Pakistan Post caters to the postal needs of the country. Founded in 1947, it offers postal services to the citizens of Pakistan such as mail deliveries, parcel posting, certificate of posting, post boxes, etcetera. It also performs various federal services such as payment to the Benazir Income Support Program beneficiaries, collection of taxes, collection of customs duty, and disbursement of financial assistance.
The government of Pakistan also provides education to its citizens on every level – elementary, secondary, or tertiary. It also has technical and vocational schools and colleges in various parts of the country. Many universities are also given a public sector chartered status such as the University of Engineering And Technology located in Lahore and Peshawar. The provincial governments have also built many schools, colleges, and universities in their respective provinces.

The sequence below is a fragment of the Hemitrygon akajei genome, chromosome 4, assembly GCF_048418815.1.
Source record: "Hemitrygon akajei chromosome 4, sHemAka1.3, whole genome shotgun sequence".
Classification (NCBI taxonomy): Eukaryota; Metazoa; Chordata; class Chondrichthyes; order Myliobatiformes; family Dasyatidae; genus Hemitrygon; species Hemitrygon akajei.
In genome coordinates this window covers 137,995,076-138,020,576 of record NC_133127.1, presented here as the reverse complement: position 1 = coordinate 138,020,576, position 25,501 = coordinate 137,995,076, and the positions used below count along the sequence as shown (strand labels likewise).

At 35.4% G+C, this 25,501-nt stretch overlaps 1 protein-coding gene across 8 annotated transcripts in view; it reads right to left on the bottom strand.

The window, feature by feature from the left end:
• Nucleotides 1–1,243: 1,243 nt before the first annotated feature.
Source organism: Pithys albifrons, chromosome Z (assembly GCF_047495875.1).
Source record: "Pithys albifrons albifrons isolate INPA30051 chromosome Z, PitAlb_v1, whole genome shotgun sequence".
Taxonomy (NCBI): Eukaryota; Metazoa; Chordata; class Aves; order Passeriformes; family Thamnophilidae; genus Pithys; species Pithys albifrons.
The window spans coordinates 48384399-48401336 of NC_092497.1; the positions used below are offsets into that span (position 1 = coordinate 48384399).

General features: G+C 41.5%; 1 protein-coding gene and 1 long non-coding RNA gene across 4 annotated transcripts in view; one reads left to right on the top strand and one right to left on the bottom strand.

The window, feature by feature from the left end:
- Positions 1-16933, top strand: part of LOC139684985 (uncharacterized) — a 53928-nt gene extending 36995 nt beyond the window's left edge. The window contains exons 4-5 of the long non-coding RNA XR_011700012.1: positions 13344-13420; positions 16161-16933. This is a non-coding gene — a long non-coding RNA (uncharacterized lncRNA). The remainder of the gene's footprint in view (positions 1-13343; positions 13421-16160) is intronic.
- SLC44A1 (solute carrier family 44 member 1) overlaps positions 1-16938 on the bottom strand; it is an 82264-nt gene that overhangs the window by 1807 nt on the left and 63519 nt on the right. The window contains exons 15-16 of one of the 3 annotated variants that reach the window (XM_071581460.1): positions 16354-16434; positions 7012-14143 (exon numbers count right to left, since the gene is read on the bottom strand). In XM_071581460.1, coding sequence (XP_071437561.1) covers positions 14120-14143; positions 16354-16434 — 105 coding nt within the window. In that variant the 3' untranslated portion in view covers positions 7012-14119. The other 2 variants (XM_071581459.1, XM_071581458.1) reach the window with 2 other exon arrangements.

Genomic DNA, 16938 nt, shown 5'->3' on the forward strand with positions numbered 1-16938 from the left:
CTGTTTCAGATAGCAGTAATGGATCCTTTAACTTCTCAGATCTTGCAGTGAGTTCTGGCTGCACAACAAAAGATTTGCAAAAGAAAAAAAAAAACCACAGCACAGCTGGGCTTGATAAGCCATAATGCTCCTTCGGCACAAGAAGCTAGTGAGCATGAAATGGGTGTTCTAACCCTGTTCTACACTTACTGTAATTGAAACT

There also exist private industries and sectors in the country where the government is neither a producer nor a consumer; however, it can still influence the decisions of such private products. This influence is exercised through subsidies and taxes – both direct and indirect –and through regulations.
The government subsidizes private production in three ways:
- Direct payments to producers
- Indirect payments through the tax system
- Hidden expenditures